Several environmental organizations are taking the EU's classification of gas and nuclear power as climate-friendly to court. Greenpeace, the Bund für Umwelt und Naturschutz (BUND) and the World Wild Fund (WWF) have filed lawsuits with other groups in the EU court against the so-called taxonomy, as the associations announced on Tuesday. This is a kind of seal of approval for sustainable financial products: The European Union lists areas in which investments can be made to combat climate change.
The plaintiffs accuse the EU Commission of "greenwashing", i.e. labeling something as climate-friendly, even though it may not be. On Tuesday, the groups wanted to protest the EU's climate policy with banners in front of the Court of Justice.
"The EU Commission must not disguise the problem as a solution. Nuclear and gas cannot be sustainable," said Nina Treu, Managing Director of Greenpeace Germany. While Greenpeace wants to take action against the green label for nuclear and gas, other groups are specifically targeting the classification of gas. "With the decision to classify fossil natural gas as climate-friendly, the EU Commission has stepped on very thin ice, both factually and legally," said BUND chairman Olaf Bandt.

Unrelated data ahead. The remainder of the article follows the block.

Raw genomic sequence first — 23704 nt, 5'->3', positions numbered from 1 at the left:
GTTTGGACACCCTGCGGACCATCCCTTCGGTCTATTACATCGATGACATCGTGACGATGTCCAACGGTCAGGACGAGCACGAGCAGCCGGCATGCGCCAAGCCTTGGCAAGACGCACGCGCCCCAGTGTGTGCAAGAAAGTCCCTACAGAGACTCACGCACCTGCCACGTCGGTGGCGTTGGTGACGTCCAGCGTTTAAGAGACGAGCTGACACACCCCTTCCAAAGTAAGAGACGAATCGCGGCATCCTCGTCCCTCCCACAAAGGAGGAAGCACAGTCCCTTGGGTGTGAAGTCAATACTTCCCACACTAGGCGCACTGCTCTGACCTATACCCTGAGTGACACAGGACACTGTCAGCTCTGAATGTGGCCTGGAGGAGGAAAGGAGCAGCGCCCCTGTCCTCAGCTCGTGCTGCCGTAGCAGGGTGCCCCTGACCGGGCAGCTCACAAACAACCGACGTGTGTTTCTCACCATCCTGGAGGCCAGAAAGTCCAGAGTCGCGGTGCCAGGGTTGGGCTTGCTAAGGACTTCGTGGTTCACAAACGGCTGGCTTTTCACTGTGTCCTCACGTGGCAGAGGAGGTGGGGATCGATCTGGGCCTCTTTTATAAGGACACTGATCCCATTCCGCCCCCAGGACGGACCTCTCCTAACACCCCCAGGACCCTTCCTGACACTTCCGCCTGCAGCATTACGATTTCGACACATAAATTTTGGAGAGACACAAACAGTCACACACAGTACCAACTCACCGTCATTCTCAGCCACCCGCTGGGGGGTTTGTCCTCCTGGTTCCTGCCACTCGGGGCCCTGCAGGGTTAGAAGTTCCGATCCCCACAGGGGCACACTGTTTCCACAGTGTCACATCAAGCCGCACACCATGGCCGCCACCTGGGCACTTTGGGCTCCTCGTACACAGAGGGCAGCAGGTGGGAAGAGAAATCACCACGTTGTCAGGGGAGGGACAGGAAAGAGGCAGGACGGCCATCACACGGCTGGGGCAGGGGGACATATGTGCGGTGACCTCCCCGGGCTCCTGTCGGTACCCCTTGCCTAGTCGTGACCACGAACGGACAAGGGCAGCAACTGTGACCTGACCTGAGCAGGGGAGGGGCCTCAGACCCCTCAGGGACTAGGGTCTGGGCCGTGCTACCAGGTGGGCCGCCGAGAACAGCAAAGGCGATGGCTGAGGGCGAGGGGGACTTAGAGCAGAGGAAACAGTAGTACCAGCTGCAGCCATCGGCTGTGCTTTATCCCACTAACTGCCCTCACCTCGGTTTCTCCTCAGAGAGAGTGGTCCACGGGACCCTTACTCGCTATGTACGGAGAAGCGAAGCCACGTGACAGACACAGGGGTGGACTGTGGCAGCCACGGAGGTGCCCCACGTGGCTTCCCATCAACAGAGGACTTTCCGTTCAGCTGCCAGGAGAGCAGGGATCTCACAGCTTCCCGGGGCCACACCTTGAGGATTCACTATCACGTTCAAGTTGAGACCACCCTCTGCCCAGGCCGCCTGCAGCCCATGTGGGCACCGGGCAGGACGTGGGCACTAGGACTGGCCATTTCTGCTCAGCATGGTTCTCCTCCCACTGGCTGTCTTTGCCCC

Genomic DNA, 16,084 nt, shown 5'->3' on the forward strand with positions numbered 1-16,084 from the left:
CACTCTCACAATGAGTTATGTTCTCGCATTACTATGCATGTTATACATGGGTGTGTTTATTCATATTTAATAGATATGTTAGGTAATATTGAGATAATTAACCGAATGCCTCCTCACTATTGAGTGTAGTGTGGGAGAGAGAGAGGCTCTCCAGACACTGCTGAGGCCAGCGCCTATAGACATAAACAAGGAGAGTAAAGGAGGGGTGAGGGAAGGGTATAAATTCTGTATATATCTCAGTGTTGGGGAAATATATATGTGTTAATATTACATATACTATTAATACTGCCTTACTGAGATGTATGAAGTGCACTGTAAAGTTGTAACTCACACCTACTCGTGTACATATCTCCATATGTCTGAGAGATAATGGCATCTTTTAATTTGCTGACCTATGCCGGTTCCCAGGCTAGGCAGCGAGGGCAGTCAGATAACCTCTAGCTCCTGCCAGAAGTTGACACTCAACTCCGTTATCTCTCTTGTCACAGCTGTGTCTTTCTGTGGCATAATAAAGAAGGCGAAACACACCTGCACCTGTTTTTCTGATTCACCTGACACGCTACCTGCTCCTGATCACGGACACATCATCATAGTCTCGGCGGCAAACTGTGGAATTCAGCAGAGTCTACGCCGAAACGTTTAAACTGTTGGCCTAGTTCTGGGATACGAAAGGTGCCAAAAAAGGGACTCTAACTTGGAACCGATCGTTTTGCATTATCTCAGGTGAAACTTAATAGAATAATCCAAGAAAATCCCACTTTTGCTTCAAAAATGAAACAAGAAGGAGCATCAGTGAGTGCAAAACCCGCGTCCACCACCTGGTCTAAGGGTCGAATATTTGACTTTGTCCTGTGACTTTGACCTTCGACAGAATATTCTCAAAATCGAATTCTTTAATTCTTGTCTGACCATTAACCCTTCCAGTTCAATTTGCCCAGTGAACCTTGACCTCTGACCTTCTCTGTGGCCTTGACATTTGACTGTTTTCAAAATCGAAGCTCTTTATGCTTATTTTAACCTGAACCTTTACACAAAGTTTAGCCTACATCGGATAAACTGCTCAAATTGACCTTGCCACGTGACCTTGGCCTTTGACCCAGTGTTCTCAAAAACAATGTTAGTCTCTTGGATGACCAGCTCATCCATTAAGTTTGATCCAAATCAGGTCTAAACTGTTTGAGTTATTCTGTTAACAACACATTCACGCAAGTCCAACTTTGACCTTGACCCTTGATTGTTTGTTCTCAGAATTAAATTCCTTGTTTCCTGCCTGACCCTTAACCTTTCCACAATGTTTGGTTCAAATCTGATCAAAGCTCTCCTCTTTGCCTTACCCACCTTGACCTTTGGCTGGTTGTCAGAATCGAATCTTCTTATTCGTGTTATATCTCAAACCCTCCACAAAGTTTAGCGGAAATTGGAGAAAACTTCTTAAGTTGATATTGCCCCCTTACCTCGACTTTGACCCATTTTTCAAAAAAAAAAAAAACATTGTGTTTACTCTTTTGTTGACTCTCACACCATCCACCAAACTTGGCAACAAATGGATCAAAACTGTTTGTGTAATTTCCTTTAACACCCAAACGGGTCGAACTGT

Since the beginning of January, investments in gas or nuclear power plants have also been classified as climate-friendly. Since then, this has caused discussions and criticism, since the burning of gas emits climate-damaging CO2 and the use of nuclear energy produces radioactive waste. Austria and Luxembourg are also taking legal action against the EU taxonomy. Other EU countries were also critical of the project.
Paris sees nuclear power as a key technology
Last year, a decision was made to classify electricity production with solar panels, hydroelectric power or wind power as climate-friendly. In addition, criteria have been defined for numerous other economic sectors. Under pressure from some member states, the EU Commission responsible for legislative proposals proposed at the end of last year that investments in gas and nuclear power plants should also be considered climate-friendly under certain conditions.
France, which sees nuclear power as a key technology for a CO2-free economy and would like to continue exporting the technology to other countries, played a decisive role in this. In return, Germany advocated a green label for gas as a transitional technology.
Now the court of the EU must decide whether the classification of nuclear power and gas as climate-friendly is justified. The oral hearing is expected for next year. However, a verdict is not expected before 2025.